A key missing ingredient in the FM(C)T file over the last years has been leadership by influential states possessing fissile material. Although the return of the United States to the Shannon mandate, the bold speeches by British leaders at the CD on the imperative of resuming progress on nuclear disarmament, and the French government’s organization of visits by CD delegations to its closed-down military fissile material facilities are all commendable, it would be more useful if one of these nuclear-weapon states had convened a diplomatic conference dedicated to an FM(C)T and considering how best to bring one about. Perhaps it is not too late for Obama to make this a central focus of his UN Security Council summit September 24 or the planned nuclear security conference next March. If for some reason the nuclear-weapon states cannot muster the energy to initiate such action, it surely is not beyond the means of major non-nuclear-weapon states to fill this leadership void. It will be a sad commentary on the efficacy of multilateral diplomacy if this fall witnesses the adoption of another consensus UN General Assembly resolution in favor of an FM(C)T and the utter failure of the same member states to give it any practical effect.
Paul Meyer served as Canada’s ambassador and permanent representative to the Conference on Disarmament from 2003 to 2007. He is currently director general of the Security and Intelligence Bureau at the Department of Foreign Affairs and International Trade in Ottawa. The views expressed are his own and do not reflect those of the department.
2. I have adopted the abbreviation FM(C)T for this treaty as utilized by the International Panel on Fissile Materials, which in its commendable draft treaty text of March 16, 2009, explains that this name makes explicit the unresolved issue of the treaty’s scope. See www.fissilematerials.org.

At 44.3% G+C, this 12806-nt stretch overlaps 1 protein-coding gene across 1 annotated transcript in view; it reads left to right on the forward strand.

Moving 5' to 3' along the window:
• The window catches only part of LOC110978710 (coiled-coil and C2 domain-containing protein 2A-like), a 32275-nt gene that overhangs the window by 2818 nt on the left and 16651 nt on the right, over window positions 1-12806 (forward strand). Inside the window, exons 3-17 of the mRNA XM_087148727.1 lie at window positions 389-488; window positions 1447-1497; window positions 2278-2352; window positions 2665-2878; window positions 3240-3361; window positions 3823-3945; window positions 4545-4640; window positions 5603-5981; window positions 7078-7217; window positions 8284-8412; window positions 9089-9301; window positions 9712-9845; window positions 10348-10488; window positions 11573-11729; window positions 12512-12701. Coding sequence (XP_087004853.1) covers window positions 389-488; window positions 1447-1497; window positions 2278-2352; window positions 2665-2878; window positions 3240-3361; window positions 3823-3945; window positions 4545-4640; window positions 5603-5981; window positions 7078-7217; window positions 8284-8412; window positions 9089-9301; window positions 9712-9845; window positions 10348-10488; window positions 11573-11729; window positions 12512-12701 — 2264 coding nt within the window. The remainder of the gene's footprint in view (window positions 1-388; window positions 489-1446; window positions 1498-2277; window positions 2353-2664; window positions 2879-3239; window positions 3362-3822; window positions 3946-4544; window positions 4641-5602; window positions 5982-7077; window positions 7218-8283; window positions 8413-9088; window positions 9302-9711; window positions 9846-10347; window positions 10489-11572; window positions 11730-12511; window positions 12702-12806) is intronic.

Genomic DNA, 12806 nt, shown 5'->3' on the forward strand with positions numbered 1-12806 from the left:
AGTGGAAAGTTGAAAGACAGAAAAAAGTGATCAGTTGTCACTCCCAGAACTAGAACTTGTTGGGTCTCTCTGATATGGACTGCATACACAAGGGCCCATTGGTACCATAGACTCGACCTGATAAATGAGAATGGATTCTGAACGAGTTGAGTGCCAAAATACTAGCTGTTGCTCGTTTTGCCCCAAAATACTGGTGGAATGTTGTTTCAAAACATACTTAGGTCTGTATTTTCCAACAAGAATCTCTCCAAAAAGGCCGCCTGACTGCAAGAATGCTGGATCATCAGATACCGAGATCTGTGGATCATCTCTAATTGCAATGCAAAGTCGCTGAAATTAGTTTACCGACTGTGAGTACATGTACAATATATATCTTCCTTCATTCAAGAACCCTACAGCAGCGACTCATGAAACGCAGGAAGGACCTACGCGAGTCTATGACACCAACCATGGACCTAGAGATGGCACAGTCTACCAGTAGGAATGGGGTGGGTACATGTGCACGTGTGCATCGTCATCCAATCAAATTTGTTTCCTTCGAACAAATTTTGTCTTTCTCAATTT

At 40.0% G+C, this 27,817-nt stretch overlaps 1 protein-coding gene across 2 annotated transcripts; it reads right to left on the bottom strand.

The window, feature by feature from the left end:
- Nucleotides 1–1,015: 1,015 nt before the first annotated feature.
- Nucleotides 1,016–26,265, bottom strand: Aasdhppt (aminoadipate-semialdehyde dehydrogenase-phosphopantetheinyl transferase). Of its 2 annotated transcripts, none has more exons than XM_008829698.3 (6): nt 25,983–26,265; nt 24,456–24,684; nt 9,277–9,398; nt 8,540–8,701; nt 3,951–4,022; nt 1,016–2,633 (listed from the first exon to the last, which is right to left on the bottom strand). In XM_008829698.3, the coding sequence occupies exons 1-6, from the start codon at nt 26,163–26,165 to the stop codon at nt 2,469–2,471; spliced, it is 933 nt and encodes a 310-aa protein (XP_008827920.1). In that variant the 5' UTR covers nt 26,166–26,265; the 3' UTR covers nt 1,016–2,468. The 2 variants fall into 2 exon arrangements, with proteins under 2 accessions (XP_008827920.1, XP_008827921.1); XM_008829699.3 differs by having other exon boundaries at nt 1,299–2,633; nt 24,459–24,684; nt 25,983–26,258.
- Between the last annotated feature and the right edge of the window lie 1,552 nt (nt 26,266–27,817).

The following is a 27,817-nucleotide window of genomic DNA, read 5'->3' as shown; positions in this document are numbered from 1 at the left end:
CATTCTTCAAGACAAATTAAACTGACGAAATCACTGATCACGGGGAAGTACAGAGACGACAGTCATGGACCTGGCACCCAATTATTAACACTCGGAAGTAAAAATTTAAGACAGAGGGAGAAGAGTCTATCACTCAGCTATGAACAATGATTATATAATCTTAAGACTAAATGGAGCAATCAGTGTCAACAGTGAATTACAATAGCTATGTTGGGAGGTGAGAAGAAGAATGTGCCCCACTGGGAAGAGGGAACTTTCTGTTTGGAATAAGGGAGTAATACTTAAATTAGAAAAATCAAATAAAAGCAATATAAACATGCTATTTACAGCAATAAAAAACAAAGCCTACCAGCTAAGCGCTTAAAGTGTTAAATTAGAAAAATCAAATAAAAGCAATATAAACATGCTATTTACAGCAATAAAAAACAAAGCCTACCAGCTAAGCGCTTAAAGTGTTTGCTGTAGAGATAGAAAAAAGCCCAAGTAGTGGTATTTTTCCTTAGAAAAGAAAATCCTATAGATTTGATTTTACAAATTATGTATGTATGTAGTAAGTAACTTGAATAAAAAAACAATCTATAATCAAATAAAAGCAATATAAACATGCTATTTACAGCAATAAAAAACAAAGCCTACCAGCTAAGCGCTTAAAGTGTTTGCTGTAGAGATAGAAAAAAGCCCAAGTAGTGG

3. In addition to setting up Working Groups on the four “core” issues, CD/1864 provided for the appointment of Special Coordinators on the following items: “New types of weapons of mass destruction and new systems of such weapons; radiological weapons,” “Comprehensive programme of Disarmament,” and “Transparency in armaments.” These items are generally seen as less “ripe” for negotiation and hence carry a lower priority than the four “core” issues for which Working Groups are to be established.
4. The Shannon mandate is contained in CD/1299 of March 24, 1995. For official CD documents and national statements made at plenary meetings and submitted to the Secretariat, see www.unog.ch/disarmament.
5. For a discussion of this period at the CD and its implications for an FM(C)T see Paul Meyer, “Is There Any Fizz Left in the Fissban?” Arms Control Today, December 2007, http://www.armscontrol.org/act/2007_12/Meyer.
11. Wang Qun, statement to the CD, Geneva, June 26, 2009, available at www.reachingcriticalwill.org.
12. Caroline Millar, statement to the CD, Geneva, August 20, 2009, available at www.reachingcriticalwill.org.
13. Garold Larson, statement to the CD, Geneva, August 20, 2009, available at www.reachingcriticalwill.org.
18. See Rebecca Johnson, “Enhanced Prospects for 2010: An Analysis of the Third PrepCom and the Outlook for the 2010 NPT Review Conference,” Arms Control Today, June 2009, http://www.armscontrol.org/act/2009_6/Johnson.